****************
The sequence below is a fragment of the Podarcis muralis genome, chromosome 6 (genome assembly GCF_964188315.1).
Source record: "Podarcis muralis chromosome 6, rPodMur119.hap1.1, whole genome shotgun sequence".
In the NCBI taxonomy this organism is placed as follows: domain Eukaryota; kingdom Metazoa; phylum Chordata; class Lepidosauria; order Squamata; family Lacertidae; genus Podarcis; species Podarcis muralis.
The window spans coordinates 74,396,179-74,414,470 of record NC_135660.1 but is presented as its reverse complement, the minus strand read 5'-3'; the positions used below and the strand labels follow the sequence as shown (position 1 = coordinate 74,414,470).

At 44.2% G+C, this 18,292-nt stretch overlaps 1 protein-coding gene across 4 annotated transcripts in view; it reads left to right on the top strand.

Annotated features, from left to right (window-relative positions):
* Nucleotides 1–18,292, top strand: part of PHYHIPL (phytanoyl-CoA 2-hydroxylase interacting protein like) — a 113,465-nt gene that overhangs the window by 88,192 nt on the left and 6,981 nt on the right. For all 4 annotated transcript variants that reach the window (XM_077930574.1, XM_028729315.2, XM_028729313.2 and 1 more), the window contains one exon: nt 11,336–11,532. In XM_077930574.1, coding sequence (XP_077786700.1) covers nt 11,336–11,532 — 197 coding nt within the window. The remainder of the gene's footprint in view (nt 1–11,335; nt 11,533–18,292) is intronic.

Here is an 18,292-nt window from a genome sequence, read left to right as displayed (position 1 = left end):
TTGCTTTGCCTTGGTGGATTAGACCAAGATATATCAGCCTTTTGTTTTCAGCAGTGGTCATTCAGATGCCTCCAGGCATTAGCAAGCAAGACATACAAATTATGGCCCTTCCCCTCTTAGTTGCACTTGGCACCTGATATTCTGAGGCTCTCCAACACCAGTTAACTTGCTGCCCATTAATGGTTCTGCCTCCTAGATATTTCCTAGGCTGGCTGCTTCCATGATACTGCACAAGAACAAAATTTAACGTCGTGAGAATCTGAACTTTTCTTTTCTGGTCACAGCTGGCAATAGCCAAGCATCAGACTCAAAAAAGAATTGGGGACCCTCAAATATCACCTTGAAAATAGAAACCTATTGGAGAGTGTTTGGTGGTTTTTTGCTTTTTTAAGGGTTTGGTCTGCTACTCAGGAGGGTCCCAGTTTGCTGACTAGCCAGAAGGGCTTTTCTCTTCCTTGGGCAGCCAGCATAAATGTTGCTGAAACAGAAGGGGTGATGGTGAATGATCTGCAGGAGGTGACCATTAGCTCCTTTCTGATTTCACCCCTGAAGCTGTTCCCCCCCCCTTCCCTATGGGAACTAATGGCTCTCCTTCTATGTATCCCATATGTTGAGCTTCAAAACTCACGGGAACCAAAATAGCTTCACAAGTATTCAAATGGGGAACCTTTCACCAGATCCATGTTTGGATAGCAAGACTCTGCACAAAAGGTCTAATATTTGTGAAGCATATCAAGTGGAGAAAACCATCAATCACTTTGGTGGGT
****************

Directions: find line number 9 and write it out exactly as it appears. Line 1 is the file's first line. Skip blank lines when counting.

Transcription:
TTGCTTTGCCTTGGTGGATTAGACCAAGATATATCAGCCTTTTGTTTTCAGCAGTGGTCATTCAGATGCCTCCAGGCATTAGCAAGCAAGACATACAAATTATGGCCCTTCCCCTCTTAGTTGCACTTGGCACCTGATATTCTGAGGCTCTCCAACACCAGTTAACTTGCTGCCCATTAATGGTTCTGCCTCCTAGATATTTCCTAGGCTGGCTGCTTCCATGATACTGCACAAGAACAAAATTTAACGTCGTGAGAATCTGAACTTTTCTTTTCTGGTCACAGCTGGCAATAGCCAAGCATCAGACTCAAAAAAGAATTGGGGACCCTCAAATATCACCTTGAAAATAGAAACCTATTGGAGAGTGTTTGGTGGTTTTTTGCTTTTTTAAGGGTTTGGTCTGCTACTCAGGAGGGTCCCAGTTTGCTGACTAGCCAGAAGGGCTTTTCTCTTCCTTGGGCAGCCAGCATAAATGTTGCTGAAACAGAAGGGGTGATGGTGAATGATCTGCAGGAGGTGACCATTAGCTCCTTTCTGATTTCACCCCTGAAGCTGTTCCCCCCCCCTTCCCTATGGGAACTAATGGCTCTCCTTCTATGTATCCCATATGTTGAGCTTCAAAACTCACGGGAACCAAAATAGCTTCACAAGTATTCAAATGGGGAACCTTTCACCAGATCCATGTTTGGATAGCAAGACTCTGCACAAAAGGTCTAATATTTGTGAAGCATATCAAGTGGAGAAAACCATCAATCACTTTGGTGGGT